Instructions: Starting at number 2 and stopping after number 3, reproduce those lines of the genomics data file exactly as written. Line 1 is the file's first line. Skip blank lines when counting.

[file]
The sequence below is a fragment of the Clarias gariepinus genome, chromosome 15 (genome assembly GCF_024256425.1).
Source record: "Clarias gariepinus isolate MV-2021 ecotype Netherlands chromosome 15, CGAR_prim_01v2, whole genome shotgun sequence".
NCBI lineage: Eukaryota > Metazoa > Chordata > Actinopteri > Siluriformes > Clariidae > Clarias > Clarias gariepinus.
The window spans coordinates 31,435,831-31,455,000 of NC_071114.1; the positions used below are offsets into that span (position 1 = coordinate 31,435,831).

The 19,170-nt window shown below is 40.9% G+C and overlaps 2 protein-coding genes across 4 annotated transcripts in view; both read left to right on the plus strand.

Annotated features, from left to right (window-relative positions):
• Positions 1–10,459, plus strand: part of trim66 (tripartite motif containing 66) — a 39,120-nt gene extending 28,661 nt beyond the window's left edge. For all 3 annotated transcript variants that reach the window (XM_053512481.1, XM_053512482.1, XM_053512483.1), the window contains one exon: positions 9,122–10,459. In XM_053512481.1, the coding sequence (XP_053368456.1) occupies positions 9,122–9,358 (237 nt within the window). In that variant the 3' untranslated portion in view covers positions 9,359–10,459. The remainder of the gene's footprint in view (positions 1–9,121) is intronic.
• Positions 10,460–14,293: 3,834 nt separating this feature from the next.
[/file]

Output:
Source record: "Clarias gariepinus isolate MV-2021 ecotype Netherlands chromosome 15, CGAR_prim_01v2, whole genome shotgun sequence".
NCBI lineage: Eukaryota > Metazoa > Chordata > Actinopteri > Siluriformes > Clariidae > Clarias > Clarias gariepinus.